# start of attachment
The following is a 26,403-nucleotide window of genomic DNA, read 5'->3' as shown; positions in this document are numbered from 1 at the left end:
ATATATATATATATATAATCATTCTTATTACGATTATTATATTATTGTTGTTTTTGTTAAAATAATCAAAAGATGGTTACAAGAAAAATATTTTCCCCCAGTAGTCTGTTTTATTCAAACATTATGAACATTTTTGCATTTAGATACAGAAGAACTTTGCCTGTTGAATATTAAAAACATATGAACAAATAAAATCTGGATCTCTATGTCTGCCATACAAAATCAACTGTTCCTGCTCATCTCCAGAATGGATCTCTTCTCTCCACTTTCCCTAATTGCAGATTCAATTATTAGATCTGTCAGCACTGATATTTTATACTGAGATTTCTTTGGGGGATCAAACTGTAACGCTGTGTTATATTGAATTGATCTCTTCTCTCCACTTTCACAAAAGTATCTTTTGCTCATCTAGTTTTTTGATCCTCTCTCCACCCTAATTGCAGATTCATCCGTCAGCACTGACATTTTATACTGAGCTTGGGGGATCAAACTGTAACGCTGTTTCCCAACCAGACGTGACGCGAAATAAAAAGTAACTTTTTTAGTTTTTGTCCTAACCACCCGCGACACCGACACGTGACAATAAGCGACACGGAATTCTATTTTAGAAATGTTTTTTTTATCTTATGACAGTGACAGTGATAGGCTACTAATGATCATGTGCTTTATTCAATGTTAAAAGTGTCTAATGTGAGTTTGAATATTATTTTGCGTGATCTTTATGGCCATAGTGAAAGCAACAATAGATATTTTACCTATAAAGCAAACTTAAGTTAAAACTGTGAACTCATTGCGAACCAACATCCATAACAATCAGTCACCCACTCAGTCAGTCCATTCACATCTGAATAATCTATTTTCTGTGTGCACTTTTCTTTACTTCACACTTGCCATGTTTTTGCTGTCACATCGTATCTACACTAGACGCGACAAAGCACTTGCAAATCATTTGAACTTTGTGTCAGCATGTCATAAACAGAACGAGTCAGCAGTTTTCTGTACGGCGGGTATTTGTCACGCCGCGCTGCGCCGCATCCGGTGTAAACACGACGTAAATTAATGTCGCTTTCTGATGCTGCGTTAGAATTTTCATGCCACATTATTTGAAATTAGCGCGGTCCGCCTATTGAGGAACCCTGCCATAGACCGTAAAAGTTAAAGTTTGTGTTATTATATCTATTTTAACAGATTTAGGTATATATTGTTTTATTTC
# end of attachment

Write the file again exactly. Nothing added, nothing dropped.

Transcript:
The following is a 26,403-nucleotide window of genomic DNA, read 5'->3' as shown; positions in this document are numbered from 1 at the left end:
ATATATATATATATATAATCATTCTTATTACGATTATTATATTATTGTTGTTTTTGTTAAAATAATCAAAAGATGGTTACAAGAAAAATATTTTCCCCCAGTAGTCTGTTTTATTCAAACATTATGAACATTTTTGCATTTAGATACAGAAGAACTTTGCCTGTTGAATATTAAAAACATATGAACAAATAAAATCTGGATCTCTATGTCTGCCATACAAAATCAACTGTTCCTGCTCATCTCCAGAATGGATCTCTTCTCTCCACTTTCCCTAATTGCAGATTCAATTATTAGATCTGTCAGCACTGATATTTTATACTGAGATTTCTTTGGGGGATCAAACTGTAACGCTGTGTTATATTGAATTGATCTCTTCTCTCCACTTTCACAAAAGTATCTTTTGCTCATCTAGTTTTTTGATCCTCTCTCCACCCTAATTGCAGATTCATCCGTCAGCACTGACATTTTATACTGAGCTTGGGGGATCAAACTGTAACGCTGTTTCCCAACCAGACGTGACGCGAAATAAAAAGTAACTTTTTTAGTTTTTGTCCTAACCACCCGCGACACCGACACGTGACAATAAGCGACACGGAATTCTATTTTAGAAATGTTTTTTTTATCTTATGACAGTGACAGTGATAGGCTACTAATGATCATGTGCTTTATTCAATGTTAAAAGTGTCTAATGTGAGTTTGAATATTATTTTGCGTGATCTTTATGGCCATAGTGAAAGCAACAATAGATATTTTACCTATAAAGCAAACTTAAGTTAAAACTGTGAACTCATTGCGAACCAACATCCATAACAATCAGTCACCCACTCAGTCAGTCCATTCACATCTGAATAATCTATTTTCTGTGTGCACTTTTCTTTACTTCACACTTGCCATGTTTTTGCTGTCACATCGTATCTACACTAGACGCGACAAAGCACTTGCAAATCATTTGAACTTTGTGTCAGCATGTCATAAACAGAACGAGTCAGCAGTTTTCTGTACGGCGGGTATTTGTCACGCCGCGCTGCGCCGCATCCGGTGTAAACACGACGTAAATTAATGTCGCTTTCTGATGCTGCGTTAGAATTTTCATGCCACATTATTTGAAATTAGCGCGGTCCGCCTATTGAGGAACCCTGCCATAGACCGTAAAAGTTAAAGTTTGTGTTATTATATCTATTTTAACAGATTTAGGTATATATTGTTTTATTTC